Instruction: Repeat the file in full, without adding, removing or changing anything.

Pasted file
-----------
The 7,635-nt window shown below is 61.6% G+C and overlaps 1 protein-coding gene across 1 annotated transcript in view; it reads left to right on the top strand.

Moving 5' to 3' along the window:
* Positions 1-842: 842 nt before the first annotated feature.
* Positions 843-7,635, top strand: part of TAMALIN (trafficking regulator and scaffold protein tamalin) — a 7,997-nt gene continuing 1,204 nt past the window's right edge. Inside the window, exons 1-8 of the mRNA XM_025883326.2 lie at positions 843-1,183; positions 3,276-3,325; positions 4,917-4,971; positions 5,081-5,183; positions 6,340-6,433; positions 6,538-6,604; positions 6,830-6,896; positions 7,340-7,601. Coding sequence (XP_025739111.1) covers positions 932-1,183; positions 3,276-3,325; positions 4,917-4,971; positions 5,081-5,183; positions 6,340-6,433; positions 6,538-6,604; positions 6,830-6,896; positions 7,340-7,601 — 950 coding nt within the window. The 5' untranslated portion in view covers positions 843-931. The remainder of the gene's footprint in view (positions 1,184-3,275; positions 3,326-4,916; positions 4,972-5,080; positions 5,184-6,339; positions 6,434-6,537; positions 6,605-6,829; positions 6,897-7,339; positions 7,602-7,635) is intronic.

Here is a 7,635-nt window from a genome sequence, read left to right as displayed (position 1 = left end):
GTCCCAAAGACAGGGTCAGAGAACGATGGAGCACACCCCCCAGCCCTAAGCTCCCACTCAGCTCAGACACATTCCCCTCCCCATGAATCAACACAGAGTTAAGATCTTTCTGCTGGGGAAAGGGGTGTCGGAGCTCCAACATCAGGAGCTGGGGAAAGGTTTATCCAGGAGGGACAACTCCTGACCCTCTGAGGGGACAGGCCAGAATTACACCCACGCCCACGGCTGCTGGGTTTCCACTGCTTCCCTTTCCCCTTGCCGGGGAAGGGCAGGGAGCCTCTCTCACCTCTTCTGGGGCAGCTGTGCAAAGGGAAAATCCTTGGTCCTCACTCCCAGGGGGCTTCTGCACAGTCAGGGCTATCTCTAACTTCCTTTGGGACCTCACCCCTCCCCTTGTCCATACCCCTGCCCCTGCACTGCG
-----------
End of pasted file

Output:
The 7,635-nt window shown below is 61.6% G+C and overlaps 1 protein-coding gene across 1 annotated transcript in view; it reads left to right on the top strand.

Moving 5' to 3' along the window:
* Positions 1-842: 842 nt before the first annotated feature.
* Positions 843-7,635, top strand: part of TAMALIN (trafficking regulator and scaffold protein tamalin) — a 7,997-nt gene continuing 1,204 nt past the window's right edge. Inside the window, exons 1-8 of the mRNA XM_025883326.2 lie at positions 843-1,183; positions 3,276-3,325; positions 4,917-4,971; positions 5,081-5,183; positions 6,340-6,433; positions 6,538-6,604; positions 6,830-6,896; positions 7,340-7,601. Coding sequence (XP_025739111.1) covers positions 932-1,183; positions 3,276-3,325; positions 4,917-4,971; positions 5,081-5,183; positions 6,340-6,433; positions 6,538-6,604; positions 6,830-6,896; positions 7,340-7,601 — 950 coding nt within the window. The 5' untranslated portion in view covers positions 843-931. The remainder of the gene's footprint in view (positions 1,184-3,275; positions 3,326-4,916; positions 4,972-5,080; positions 5,184-6,339; positions 6,434-6,537; positions 6,605-6,829; positions 6,897-7,339; positions 7,602-7,635) is intronic.

Here is a 7,635-nt window from a genome sequence, read left to right as displayed (position 1 = left end):
GTCCCAAAGACAGGGTCAGAGAACGATGGAGCACACCCCCCAGCCCTAAGCTCCCACTCAGCTCAGACACATTCCCCTCCCCATGAATCAACACAGAGTTAAGATCTTTCTGCTGGGGAAAGGGGTGTCGGAGCTCCAACATCAGGAGCTGGGGAAAGGTTTATCCAGGAGGGACAACTCCTGACCCTCTGAGGGGACAGGCCAGAATTACACCCACGCCCACGGCTGCTGGGTTTCCACTGCTTCCCTTTCCCCTTGCCGGGGAAGGGCAGGGAGCCTCTCTCACCTCTTCTGGGGCAGCTGTGCAAAGGGAAAATCCTTGGTCCTCACTCCCAGGGGGCTTCTGCACAGTCAGGGCTATCTCTAACTTCCTTTGGGACCTCACCCCTCCCCTTGTCCATACCCCTGCCCCTGCACTGCG